Saturday, July 26, 2008

Morback House Poetry Festival

Group of Young People with June and Clyde sitting on the Stairs at Morback House.
Look carefully at these faces. Somewhere in there is tomorrow's Poet Laureate. A Nobel Laureate perhaps. The occasion was a fund raiser for Colony House, a famous retreat for Oregon writers. This was the first time we ever did a poetry event. We raised some bucks! And for such a noble cause! Organizer Reynolds is right to call it a success.

Thursday, July 24, 2008

News from Nottingham

Leslie posing with very large oak tree in Background.Search for "Sherwood Oregon" at and see what happens. The British are writing articles about us. The person called "Leslie Rhodes" in the article is really Leslie Joyce, daughter of the editor of the late lamented Sherwood Scroll newspaper. Here she is seen during a recent visit to Nottingham, with Major Oak in the background.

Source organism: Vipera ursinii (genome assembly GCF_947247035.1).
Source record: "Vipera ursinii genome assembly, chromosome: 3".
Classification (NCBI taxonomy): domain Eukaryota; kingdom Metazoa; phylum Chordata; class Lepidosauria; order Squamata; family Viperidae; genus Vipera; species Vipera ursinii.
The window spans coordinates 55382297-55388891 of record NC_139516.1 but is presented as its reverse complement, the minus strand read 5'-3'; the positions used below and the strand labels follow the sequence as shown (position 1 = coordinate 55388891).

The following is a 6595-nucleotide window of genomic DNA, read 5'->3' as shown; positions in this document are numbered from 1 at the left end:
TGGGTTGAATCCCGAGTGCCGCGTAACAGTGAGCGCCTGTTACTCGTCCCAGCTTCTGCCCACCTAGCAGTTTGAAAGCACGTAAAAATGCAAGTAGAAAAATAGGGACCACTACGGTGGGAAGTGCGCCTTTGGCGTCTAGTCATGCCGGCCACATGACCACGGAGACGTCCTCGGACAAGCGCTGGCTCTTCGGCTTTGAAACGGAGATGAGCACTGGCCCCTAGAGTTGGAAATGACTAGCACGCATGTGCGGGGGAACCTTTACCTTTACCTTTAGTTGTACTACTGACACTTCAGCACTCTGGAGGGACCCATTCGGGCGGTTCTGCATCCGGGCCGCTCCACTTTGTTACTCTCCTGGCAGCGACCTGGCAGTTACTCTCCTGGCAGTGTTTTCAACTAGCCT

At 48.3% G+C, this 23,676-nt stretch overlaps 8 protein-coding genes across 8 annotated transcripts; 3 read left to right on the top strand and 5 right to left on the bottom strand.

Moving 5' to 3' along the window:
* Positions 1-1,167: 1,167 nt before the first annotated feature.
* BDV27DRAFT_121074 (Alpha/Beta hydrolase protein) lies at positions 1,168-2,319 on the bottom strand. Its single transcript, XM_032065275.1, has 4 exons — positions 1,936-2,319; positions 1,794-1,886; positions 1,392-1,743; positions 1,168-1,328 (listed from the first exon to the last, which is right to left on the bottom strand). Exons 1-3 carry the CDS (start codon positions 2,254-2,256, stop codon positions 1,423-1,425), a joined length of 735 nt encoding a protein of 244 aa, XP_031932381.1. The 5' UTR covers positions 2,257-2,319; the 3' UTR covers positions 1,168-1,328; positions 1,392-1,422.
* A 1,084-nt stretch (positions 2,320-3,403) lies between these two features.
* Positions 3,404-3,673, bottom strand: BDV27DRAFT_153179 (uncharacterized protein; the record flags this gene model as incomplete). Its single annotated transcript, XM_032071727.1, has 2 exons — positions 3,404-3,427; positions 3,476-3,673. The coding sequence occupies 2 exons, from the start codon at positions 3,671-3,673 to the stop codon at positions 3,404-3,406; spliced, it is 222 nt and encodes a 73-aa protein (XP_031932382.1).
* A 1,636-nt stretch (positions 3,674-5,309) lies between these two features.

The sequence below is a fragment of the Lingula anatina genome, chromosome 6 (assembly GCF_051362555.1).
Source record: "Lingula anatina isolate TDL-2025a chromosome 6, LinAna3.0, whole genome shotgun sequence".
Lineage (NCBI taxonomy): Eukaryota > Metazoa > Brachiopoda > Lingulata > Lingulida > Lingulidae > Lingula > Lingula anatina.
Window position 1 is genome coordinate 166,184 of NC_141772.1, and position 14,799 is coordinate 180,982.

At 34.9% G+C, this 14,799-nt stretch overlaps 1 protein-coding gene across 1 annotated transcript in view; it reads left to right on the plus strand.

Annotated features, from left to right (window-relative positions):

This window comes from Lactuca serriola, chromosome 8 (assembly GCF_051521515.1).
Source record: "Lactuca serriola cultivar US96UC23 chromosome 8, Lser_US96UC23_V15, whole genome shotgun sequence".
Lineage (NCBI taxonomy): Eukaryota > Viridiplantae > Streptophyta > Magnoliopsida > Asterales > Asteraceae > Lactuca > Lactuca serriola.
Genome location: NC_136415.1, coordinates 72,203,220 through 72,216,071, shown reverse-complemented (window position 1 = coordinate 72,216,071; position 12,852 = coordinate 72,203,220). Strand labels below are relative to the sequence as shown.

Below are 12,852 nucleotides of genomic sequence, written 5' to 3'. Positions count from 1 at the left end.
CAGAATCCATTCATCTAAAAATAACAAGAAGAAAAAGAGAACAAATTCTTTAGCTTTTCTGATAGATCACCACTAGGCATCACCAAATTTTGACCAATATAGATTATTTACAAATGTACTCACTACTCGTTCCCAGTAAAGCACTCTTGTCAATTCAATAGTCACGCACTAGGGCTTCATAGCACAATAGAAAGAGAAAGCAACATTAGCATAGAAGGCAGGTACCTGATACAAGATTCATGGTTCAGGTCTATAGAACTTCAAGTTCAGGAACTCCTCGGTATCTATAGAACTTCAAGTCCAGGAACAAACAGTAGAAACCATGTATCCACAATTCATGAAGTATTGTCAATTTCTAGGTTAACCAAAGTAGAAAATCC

Tuesday, July 22, 2008

Another Visit from Edogawa

Japanese High School Students lining up to be Photographed in Front of Morback House.Our friends from Japan are here again. In spite of the language barrier we communicated pretty well today. These kids are polite!

We found that one way to connect with these kids is to mention a famous folk hero, Tora San. Tora San videos with English subtitles are starting to be seen on YouTube. The shows are always about every day life in Japan. They prove how the same things make us laugh or cry the world over. Tora San means "Mr. Tiger."

Monday, July 21, 2008

Clyde List Editorial on The System

When J.C. Smock (our town founder) came here by covered wagon, everyone told the time by merely looking at the Sun. The evidence for it being 12:00 or 9:00 or 6:00 was clear and obvious. So obvious that only a crazy person would disagree. If the depot agent at Seattle looked up at the sky and decided it was exactly Noon, then it must be Noon everywhere. Who could argue?

Then we invented trains.